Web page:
This opinion remains that, as long as the engine is not pushed incredibly firmly all the time, ticking does not trigger any difficulties per se. Others, though, say that the tick is, in truth, an issue that can be traced back to a variety of factors, like defective lifters, levers, or lousy gasoline.
Replace your old lifters, camshaft, and gasket with this handy kit.
But at the end of the day, it’s hard (if not impossible) to find a definitive answer for what triggers the Hemi tick. There appears to be no agreement about this ticking tone. Some people also relate the Hemi tick to the snapped exhaust manifold bolts, which takes us to the next famous 5.7 Hemi problem.
Snapping of exhaust manifold bolts
Another problem that would inevitably impact nearly any 5.7 Hemi owner is the snapping of the exhaust manifold bolts, especially the various sections attached to the back of the two cylinders.
One of the reasons suggested for this widespread phenomenon is that the rear two cylinders fire hotter than the others because they’re in the back of the engine room, making it difficult to cool. Some people believe that breaking these bolts will result in the Hemi tick that we spoke about earlier. Again, none here is definitively definite.
The consensus is that any 5.7 Hemi user should finally be prepared to pay for new exhaust manifold bolts. If you are technically inclined, this is something you may be willing to do yourself. But the overwhelming number of citizens would have to carry their car to a mechanic to repair these bolts.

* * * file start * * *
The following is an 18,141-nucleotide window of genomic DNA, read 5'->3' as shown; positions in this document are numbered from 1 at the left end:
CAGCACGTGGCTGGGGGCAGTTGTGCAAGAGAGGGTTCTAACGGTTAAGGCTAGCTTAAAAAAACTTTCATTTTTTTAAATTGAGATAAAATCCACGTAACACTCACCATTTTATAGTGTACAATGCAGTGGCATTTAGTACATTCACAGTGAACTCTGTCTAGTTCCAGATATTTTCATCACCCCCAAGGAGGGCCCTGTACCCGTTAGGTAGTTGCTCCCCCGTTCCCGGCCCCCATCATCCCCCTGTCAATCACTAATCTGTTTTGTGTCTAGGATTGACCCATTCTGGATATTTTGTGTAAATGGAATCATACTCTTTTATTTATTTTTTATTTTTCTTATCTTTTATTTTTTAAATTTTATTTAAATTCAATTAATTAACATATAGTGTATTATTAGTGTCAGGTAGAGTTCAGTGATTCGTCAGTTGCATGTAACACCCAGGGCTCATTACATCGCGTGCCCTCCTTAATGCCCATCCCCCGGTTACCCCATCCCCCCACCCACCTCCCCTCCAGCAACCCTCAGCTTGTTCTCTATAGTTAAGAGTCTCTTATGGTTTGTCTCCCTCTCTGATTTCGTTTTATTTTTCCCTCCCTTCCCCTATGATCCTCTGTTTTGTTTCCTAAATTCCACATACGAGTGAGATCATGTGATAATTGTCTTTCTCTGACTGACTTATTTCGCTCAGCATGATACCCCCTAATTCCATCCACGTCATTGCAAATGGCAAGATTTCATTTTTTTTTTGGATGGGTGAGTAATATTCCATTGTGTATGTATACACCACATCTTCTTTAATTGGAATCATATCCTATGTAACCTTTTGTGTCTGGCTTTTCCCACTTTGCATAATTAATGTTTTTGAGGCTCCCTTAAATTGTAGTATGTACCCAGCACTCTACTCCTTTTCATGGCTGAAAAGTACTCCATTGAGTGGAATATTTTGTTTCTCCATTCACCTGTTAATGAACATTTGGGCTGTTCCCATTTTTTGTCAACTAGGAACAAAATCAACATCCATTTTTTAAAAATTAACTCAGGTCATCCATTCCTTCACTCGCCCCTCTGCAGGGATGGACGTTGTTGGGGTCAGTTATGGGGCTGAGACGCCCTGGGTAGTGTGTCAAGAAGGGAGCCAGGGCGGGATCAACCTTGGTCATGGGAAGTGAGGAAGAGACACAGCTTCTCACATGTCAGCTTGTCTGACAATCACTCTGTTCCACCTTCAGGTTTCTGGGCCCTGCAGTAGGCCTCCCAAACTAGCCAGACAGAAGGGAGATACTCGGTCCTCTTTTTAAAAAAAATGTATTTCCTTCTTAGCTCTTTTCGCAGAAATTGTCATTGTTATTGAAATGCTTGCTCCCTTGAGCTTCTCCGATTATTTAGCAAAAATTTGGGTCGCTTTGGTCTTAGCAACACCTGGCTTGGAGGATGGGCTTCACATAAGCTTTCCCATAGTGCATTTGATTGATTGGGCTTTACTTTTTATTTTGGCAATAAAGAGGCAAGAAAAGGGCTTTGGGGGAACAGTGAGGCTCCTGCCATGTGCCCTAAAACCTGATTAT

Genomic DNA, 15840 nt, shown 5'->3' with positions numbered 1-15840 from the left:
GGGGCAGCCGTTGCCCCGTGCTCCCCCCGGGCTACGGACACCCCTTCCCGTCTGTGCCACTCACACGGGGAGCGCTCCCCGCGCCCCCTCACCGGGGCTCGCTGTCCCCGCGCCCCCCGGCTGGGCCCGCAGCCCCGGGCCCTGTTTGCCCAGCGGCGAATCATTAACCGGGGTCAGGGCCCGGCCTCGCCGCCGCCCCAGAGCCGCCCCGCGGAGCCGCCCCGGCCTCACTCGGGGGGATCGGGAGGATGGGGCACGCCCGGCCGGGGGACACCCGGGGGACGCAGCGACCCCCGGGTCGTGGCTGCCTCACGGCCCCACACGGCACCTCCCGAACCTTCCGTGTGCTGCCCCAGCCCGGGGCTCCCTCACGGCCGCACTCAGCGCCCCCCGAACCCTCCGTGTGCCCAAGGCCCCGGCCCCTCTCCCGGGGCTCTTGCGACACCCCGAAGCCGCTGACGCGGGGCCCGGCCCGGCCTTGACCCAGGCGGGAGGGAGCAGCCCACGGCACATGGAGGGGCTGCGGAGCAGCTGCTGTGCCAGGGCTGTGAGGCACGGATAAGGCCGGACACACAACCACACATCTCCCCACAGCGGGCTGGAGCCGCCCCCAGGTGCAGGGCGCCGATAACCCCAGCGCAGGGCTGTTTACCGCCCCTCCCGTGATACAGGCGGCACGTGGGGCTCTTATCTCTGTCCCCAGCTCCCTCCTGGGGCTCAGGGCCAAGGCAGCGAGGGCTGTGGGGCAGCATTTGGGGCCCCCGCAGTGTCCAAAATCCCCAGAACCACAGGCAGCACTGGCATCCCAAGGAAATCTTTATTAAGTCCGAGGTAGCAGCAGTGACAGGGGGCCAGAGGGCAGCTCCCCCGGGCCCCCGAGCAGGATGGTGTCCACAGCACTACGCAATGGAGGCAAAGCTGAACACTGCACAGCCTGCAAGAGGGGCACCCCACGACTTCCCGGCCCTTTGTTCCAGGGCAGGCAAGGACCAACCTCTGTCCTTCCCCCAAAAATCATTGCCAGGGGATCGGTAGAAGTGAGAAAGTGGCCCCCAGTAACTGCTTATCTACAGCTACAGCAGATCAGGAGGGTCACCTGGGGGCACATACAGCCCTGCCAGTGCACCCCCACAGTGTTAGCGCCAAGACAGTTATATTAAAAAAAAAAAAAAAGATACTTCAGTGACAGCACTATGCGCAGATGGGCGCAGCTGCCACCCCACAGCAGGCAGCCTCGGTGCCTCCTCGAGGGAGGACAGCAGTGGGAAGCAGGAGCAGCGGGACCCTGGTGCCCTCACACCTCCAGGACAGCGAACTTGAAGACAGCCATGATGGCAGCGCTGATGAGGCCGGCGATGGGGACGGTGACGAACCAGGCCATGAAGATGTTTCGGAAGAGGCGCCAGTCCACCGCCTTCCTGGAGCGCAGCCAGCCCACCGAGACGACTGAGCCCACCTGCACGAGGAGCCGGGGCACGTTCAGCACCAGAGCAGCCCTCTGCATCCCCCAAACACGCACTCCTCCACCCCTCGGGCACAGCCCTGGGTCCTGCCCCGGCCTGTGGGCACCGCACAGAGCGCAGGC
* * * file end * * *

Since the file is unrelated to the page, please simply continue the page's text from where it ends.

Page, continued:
Here’s a good replacement for snapped bolts: Everbuilt Exhaust Manifold Bolt Kit
Issues with the MDS
Modern Hemi engines are fitted with a multi-displacement system. The MDS shuts off four of the engine cylinders when cruising at a slow, steady pace. This MDS is designed to improve the engine’s fuel economy, and that’s one thing it actually does for sure.
There are not inherently common issues with the MDS per se, but more concerns regarding the scheme as a whole. Any Hemi owners claim their MDS engine deactivated and reactivated effortlessly. The MDS isn’t a 5.7 Hemi “issue,” but it’s a function that many owners sincerely hate. Fortunately, it’s quite easy to disable or uninstall this steering wheel device.
For quite a few users, the MDS doesn’t really live up to its potential. In fact, many Hemi owners complain of loud noise or droning sound that can be heard when shutting off the engine, which consequently activates the cylinders. And, if you happen to install aftermarket components for your exhaust system, expect that this sound gets even louder.